Thursday, December 26, 2013

We don't need no steenking overarm router... or How I hand-carve gooseneck moldings.

The inlay I designed and installed, the moldings carved, and some linseed oil applied.
During the holiday, I spent a fair amount of time working on my cabinet. The gooseneck moldings needed to be carved to match the returns.  This had to be done freehand with carving chisels (no overarm router in my shop), but it only has to match perfectly at the miter. It can (and should) vary a little as it goes up the molding. This is an important thing to make sure the molding looks right. It should not be perfect when hand made. To me, machine precision is just wrong in this situation.

First I laid out the molding, using the return as the template. Both the profile of the molding and the thickness at the facade back had to be scribed onto the work. I also marked a line on the inside of the molding that corresponds to the depth of the waste that existed above the entire profile (i.e. I could remove all of it without taking any of the profile away). This is akin to cutting rabbets when using molding planes to cut straight sections of profiled work.

Profile I am aiming for.

First I used a purfling cutter to mark out the fillet at the top of the profile. I deepened this mark with a carving knife. I then cut away all the waste down to the inside pencil line using a very long, very sharp paring chisel.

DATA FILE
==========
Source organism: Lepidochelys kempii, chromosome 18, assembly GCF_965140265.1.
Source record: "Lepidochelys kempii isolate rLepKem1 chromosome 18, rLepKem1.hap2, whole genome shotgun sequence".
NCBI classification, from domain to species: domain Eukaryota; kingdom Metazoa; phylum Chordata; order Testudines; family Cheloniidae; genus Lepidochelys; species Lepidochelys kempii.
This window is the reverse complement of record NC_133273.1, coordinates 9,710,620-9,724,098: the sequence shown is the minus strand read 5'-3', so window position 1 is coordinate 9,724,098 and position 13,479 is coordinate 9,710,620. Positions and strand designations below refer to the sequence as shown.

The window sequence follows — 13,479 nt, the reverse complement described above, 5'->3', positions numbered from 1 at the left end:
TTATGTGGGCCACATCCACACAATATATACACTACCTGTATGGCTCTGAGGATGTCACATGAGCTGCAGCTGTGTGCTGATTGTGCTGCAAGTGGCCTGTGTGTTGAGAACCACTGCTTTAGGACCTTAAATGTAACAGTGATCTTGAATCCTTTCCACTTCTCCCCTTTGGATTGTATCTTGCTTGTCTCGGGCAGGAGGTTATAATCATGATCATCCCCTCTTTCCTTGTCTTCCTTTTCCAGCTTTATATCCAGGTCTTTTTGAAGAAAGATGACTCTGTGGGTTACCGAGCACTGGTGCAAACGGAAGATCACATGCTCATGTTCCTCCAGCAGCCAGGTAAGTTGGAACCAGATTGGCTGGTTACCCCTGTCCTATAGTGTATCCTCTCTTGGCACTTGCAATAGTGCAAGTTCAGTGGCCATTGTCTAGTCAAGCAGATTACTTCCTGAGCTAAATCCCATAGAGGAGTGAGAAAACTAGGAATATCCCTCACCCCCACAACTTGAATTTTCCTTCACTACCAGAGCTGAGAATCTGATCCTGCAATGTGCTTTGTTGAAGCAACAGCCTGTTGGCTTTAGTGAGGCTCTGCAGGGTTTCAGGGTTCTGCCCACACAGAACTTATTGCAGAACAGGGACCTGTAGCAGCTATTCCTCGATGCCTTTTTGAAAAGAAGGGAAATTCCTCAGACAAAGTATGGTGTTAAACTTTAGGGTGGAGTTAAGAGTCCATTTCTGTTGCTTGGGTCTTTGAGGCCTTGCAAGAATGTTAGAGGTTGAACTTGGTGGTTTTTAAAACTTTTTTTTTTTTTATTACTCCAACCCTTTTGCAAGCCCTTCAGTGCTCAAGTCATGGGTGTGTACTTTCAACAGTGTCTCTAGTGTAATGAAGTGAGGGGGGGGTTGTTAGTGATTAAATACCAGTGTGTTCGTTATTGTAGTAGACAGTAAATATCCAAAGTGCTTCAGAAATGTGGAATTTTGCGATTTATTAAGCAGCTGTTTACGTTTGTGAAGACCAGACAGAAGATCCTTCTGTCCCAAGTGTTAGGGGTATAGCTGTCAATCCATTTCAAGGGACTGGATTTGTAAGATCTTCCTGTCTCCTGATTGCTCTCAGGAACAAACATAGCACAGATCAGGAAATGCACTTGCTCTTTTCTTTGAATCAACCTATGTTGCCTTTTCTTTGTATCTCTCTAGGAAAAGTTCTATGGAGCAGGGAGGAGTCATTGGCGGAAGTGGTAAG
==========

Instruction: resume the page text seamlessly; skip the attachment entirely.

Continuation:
Rough cutting the waste

Final cuts.
 After I had the rabbet cut in, I used the same chisel to cut the remaining waste down to a bevel that terminates on the inside pencil line (determined by the return molding's bottom fillet) and the terminus point of the top curve in the molding. One has to be very careful near the volute, as the grain rises there and it is very easy to split off the work (you can see the rougher quality of the chisel work in this picture).

Beveling.
With the bevel cut, I then turned to my favorite #8 Addis carving gouge. This gouge saw a lot of work on this piece, as it was responsible for most of the volute as well. Taking great care, I carved a trough down the center of the bevel to guide the gouge. I then took progressively deeper cuts until the profile was roughed in.


I then used a wider backbent #8 gouge to act like a jointer plane, knocking down the highest of the facets left by my gouge. 

This left a very interesting texture in the molding.  I had a very hard time scraping this away, as I thought it looked very nice as it was. 

Neat texture left by the gouge. I may leave them on a future piece.
As I am aiming for period-correct in all respects, I smoothed the facets down quite a bit. You can't really see them, but if you touch the molding you can feel them. This matches exactly many of the period pieces I have been lucky enough to study. 

The finished molding (and a sneak peak at the inlay layout.




2 comments:

  1. Looking good Zach! Are you going to show this at the Detroit Institute of Art in March?
    Mike

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  2. I am planning to Mike, if you all will have me again. I will bring my spice chest, this piece, and whatever else I can finish between now and then. My wife wants a Hepplewhite huntboard but I'm not sure it will be ready in time for the DIA show.

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